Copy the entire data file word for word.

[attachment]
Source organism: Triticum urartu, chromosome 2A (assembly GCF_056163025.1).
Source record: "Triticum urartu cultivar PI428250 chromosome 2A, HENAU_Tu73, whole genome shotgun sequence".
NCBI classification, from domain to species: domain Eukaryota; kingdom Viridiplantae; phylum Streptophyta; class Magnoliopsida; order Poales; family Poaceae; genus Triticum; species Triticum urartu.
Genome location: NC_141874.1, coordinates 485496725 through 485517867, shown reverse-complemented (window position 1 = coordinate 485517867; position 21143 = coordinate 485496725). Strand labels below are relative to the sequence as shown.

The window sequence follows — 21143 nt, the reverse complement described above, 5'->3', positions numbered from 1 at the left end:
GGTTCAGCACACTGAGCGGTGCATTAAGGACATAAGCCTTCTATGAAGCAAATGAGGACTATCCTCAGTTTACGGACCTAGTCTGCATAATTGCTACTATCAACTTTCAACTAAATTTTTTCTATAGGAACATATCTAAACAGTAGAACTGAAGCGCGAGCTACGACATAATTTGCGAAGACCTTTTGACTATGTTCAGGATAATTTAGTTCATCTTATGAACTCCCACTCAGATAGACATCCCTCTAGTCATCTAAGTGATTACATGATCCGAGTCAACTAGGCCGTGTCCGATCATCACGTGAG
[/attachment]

Source organism: Triticum urartu, chromosome 2A (assembly GCF_056163025.1).
Source record: "Triticum urartu cultivar PI428250 chromosome 2A, HENAU_Tu73, whole genome shotgun sequence".
NCBI classification, from domain to species: domain Eukaryota; kingdom Viridiplantae; phylum Streptophyta; class Magnoliopsida; order Poales; family Poaceae; genus Triticum; species Triticum urartu.
Genome location: NC_141874.1, coordinates 485496725 through 485517867, shown reverse-complemented (window position 1 = coordinate 485517867; position 21143 = coordinate 485496725). Strand labels below are relative to the sequence as shown.

The window sequence follows — 21143 nt, the reverse complement described above, 5'->3', positions numbered from 1 at the left end:
GGTTCAGCACACTGAGCGGTGCATTAAGGACATAAGCCTTCTATGAAGCAAATGAGGACTATCCTCAGTTTACGGACCTAGTCTGCATAATTGCTACTATCAACTTTCAACTAAATTTTTTCTATAGGAACATATCTAAACAGTAGAACTGAAGCGCGAGCTACGACATAATTTGCGAAGACCTTTTGACTATGTTCAGGATAATTTAGTTCATCTTATGAACTCCCACTCAGATAGACATCCCTCTAGTCATCTAAGTGATTACATGATCCGAGTCAACTAGGCCGTGTCCGATCATCACGTGAG